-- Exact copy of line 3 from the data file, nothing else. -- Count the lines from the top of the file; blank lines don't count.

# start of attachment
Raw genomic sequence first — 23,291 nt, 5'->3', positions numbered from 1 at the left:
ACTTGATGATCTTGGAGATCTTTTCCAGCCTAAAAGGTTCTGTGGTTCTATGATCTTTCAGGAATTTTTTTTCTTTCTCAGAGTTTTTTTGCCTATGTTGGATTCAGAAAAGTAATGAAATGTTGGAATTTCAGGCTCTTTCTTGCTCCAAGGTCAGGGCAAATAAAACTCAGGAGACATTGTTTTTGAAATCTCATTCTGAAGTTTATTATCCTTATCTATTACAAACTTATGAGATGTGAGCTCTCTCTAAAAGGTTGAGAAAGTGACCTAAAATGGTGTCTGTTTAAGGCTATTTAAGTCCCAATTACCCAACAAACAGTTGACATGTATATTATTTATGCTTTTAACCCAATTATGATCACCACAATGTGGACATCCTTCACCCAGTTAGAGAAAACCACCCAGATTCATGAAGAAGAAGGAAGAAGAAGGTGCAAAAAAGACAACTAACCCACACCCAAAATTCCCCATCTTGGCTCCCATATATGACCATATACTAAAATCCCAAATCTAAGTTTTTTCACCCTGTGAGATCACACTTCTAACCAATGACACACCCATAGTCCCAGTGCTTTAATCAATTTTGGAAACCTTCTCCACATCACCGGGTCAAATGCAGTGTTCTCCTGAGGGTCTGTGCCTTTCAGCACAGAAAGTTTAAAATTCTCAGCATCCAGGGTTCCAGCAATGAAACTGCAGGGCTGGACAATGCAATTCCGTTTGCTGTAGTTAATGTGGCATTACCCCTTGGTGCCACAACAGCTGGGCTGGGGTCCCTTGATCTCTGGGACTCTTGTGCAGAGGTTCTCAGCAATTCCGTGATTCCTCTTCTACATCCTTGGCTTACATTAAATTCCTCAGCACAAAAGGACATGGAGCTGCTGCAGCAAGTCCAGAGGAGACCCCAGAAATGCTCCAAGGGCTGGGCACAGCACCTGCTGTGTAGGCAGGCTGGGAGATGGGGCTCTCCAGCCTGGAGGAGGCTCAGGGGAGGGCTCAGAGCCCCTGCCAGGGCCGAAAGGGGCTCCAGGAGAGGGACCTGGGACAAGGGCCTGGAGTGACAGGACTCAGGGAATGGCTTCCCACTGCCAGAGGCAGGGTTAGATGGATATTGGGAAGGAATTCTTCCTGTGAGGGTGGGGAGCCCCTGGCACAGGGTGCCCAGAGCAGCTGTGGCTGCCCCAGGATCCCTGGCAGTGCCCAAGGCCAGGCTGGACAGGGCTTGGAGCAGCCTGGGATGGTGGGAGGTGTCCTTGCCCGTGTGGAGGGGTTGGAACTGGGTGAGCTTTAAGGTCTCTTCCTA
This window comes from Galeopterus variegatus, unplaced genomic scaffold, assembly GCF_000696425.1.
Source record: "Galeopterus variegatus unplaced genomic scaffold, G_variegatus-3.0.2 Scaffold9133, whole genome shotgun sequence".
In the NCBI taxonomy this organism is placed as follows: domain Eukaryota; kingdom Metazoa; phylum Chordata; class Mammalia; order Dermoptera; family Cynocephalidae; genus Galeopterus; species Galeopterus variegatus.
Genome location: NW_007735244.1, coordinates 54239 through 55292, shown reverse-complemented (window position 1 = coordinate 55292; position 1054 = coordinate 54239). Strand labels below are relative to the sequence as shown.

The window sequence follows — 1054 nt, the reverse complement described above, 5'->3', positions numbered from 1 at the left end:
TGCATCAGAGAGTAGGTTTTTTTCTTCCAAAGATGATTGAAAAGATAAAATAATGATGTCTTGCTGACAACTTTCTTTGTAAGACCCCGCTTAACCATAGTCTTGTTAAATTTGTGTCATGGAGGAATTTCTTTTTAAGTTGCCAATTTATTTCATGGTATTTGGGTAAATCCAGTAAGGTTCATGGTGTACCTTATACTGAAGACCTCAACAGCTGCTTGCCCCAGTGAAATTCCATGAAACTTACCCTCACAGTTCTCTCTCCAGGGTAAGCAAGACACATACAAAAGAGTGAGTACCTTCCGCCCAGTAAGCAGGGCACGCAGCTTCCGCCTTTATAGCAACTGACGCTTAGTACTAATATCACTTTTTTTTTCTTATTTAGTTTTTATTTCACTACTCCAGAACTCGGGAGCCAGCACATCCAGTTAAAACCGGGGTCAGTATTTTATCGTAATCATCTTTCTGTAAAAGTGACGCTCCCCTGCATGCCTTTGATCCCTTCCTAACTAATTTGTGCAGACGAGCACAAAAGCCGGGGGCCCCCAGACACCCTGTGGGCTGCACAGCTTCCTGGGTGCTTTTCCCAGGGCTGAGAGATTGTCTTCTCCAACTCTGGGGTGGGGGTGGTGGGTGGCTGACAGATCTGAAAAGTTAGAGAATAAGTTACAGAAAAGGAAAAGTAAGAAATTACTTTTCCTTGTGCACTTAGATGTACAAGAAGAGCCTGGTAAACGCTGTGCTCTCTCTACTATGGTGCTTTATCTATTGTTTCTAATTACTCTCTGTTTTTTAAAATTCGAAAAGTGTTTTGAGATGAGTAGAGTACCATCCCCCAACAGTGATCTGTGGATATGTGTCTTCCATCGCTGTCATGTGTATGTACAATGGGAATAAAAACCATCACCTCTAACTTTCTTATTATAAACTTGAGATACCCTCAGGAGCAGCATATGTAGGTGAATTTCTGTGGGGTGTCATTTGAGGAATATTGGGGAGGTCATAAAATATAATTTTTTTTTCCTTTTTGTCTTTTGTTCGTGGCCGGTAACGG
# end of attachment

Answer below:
This window comes from Galeopterus variegatus, unplaced genomic scaffold, assembly GCF_000696425.1.